Staff profile: 49 years of compassion
At just 21 years old, Bertha Butler knew she wanted to be a nurse. Bertha began her career as an LPN in 1974 and never looked back.
“Things looked quite different at the O’Leary hospital when I started,” she said.
While the services may have changed at Community Hospital O’Leary, the quality of care hasn’t wavered.
“Being able to provide care to patients and their families during difficult moments, providing whatever is necessary to make them comfortable and to feel cared for—that’s where I find joy.”
Bertha remembers a time when her team at Community Hospital O’Leary helped a palliative patient get married.
“Providing support and compassion are just part of the job,” she said.
That support and compassion extends to her colleagues and supervisors as well.
“It was an absolute pleasure to join Community Hospital O’Leary,” said Colleen Bannon, Bertha’s nurse manager. “All the staff was extremely welcoming. Bertha came into my office to have a quiet conversation about what would be helpful from a manager, asking that I be direct and honest with any plans for the unit. She regularly checks in with me to ask how I’m doing and wants to know if there is anything else she can do.”
About 15 years ago, Bertha felt it was time to try something new. She took a position outside of the hospital in primary care. And while she enjoyed the experience, she felt the community hospital call her back.
“I missed the bedside care that I previously provided,” she said. “I’m grateful for the experience, but I really felt it was time to come home to the Community Hospital to do what I love.”
Her experience and dedication are valuable to the team, according to Colleen.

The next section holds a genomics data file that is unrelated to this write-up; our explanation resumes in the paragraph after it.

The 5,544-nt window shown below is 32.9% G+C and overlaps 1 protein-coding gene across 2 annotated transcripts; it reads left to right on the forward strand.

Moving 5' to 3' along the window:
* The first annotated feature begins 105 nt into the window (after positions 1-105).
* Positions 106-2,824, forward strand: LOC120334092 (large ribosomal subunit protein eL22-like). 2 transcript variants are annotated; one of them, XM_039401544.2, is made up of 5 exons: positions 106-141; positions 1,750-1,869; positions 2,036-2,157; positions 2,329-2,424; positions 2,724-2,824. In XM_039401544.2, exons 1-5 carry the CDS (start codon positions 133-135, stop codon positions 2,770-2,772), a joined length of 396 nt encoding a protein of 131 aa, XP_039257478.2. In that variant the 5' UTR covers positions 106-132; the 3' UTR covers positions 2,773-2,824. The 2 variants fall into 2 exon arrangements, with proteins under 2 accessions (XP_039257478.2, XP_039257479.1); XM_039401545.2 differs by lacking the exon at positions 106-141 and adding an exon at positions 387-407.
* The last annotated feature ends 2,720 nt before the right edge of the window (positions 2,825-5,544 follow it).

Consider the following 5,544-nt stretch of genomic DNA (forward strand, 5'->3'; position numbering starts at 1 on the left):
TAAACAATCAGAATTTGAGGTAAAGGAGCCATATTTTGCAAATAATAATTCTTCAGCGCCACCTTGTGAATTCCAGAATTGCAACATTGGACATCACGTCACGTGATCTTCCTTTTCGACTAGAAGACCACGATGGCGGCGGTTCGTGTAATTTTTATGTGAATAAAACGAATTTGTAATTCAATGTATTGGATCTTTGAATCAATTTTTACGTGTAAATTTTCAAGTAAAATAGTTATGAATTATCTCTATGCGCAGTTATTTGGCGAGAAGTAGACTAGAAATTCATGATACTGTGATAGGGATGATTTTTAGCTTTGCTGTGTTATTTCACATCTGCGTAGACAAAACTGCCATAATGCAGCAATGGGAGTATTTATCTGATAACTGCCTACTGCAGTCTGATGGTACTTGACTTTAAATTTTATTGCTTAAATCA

“Whenever possible when we’re training new staff, I make sure they get some time with Bertha,” she said. “She somehow always looks calm, cool and collected despite a very busy shift. Her sense of teamwork is infectious.”
Her colleagues agree. Here are just a few things they said about her:
“She is a great teacher.”
“Bertha goes above and beyond every day.”
“If I were in the hospital, she is the one I would want her looking after me”
“Fair and supportive.”
“Intelligent, organized and full of common sense.”
“Grace under pressure and never too busy to help.”
After a long career, retired five years ago. But not long after, she returned to work on a casual basis.
“I still have a passion for helping patients,” she said. “And there was a need for LPNs, especially with COVID-19, so I answered the call.”
Bertha turns 70 in August, and said it may soon be time, yet again, to step away.
“I see that my time to pass the torch fast approaching,” she said.
As she sees new LPNs stepping into the job she has loved for nearly five decades, she passes on her most valuable advice: “Don’t treat it like a job. To to work because you enjoy it, and try to enjoy it every day.”